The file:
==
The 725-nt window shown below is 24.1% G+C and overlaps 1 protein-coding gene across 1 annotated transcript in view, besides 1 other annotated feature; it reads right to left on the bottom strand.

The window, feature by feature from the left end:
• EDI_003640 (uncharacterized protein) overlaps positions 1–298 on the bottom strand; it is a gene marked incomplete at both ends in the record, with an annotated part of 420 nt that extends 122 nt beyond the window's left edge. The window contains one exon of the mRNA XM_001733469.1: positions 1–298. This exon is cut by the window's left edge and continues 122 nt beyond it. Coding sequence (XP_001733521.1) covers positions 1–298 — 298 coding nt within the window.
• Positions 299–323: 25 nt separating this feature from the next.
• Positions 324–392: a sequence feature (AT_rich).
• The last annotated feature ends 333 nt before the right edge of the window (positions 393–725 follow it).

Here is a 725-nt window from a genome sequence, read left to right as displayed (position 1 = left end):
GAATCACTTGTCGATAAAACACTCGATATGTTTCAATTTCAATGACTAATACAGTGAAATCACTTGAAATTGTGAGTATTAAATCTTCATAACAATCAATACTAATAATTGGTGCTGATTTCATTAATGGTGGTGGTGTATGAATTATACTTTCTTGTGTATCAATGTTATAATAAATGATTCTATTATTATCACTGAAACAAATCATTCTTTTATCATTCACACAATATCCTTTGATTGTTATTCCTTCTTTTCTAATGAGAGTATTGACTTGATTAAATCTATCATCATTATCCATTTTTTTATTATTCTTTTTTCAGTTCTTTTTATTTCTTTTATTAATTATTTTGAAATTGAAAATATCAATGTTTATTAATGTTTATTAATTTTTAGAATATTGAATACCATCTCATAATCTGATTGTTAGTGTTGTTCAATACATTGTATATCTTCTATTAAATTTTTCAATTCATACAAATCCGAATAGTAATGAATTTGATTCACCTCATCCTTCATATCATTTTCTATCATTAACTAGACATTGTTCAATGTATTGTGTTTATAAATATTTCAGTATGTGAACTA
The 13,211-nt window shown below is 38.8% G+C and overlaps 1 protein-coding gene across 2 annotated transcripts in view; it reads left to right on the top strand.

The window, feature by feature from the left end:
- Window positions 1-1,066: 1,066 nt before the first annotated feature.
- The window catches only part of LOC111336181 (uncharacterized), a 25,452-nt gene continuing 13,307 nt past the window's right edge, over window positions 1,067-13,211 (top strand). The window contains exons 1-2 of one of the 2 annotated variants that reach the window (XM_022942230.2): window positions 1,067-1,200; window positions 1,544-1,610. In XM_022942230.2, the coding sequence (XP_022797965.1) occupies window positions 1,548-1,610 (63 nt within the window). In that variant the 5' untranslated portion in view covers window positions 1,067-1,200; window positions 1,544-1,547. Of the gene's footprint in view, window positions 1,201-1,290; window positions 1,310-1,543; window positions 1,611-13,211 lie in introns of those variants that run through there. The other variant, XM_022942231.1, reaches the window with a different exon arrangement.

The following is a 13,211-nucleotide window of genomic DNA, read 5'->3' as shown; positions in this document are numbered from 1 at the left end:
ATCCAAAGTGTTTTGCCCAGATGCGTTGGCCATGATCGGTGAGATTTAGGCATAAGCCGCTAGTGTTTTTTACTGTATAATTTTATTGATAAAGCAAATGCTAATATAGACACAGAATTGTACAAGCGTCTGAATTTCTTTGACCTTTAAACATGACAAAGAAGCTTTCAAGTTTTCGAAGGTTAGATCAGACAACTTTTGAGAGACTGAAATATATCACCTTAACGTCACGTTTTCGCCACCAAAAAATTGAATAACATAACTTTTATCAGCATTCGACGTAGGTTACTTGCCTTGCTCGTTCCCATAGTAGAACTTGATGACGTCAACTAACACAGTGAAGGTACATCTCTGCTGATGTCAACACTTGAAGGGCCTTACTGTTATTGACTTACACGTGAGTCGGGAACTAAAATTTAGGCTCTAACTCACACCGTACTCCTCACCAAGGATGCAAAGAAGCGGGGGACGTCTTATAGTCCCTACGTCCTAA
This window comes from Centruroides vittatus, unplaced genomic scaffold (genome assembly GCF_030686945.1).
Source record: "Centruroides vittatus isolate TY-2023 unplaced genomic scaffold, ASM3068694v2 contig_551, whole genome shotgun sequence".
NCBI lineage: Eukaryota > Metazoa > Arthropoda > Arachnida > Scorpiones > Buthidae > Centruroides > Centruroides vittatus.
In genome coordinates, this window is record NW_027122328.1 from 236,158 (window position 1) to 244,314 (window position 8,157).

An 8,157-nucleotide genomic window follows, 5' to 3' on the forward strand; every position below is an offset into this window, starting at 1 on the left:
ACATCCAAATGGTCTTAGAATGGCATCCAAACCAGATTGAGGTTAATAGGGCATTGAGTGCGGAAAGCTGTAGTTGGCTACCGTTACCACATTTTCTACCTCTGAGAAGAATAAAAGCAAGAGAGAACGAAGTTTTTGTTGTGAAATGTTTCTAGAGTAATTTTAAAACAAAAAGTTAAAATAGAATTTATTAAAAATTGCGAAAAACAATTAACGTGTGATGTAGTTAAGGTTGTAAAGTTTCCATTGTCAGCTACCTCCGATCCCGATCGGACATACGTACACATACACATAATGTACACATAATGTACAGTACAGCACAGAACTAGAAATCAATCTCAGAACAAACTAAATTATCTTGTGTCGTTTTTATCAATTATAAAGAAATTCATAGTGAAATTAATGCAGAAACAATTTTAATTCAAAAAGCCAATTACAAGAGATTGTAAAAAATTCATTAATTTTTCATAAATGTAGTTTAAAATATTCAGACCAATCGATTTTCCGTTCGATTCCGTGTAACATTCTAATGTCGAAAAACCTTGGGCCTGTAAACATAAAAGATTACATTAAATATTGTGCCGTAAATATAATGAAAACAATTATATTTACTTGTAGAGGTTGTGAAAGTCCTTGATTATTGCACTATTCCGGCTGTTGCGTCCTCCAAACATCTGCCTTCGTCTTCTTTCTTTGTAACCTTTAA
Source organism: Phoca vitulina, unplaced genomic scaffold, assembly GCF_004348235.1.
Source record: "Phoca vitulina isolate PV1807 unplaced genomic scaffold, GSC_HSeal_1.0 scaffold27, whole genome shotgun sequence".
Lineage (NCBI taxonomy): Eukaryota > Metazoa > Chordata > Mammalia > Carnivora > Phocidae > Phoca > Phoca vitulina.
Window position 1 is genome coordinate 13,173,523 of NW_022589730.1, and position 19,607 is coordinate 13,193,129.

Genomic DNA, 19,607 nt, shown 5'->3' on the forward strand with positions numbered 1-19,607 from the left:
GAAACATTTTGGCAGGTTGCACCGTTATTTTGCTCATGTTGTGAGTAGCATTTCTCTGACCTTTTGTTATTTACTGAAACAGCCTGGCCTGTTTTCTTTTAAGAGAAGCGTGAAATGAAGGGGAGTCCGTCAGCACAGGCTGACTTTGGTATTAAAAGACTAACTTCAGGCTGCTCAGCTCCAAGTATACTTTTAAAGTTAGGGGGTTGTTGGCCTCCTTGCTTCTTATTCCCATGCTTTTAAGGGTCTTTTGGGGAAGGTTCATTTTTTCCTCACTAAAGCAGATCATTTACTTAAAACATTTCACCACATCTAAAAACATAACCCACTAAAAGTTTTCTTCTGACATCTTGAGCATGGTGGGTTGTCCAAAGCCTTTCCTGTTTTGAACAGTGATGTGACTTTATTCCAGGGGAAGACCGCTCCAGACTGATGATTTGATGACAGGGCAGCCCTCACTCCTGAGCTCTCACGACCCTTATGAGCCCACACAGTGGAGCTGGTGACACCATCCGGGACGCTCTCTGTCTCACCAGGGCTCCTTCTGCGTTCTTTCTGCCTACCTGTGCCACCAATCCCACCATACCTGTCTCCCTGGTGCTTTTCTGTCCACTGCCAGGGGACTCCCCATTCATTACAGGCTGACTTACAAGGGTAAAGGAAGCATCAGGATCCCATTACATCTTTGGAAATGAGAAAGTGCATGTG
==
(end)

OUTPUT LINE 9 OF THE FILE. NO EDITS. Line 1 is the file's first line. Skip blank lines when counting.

The 13,211-nt window shown below is 38.8% G+C and overlaps 1 protein-coding gene across 2 annotated transcripts in view; it reads left to right on the top strand.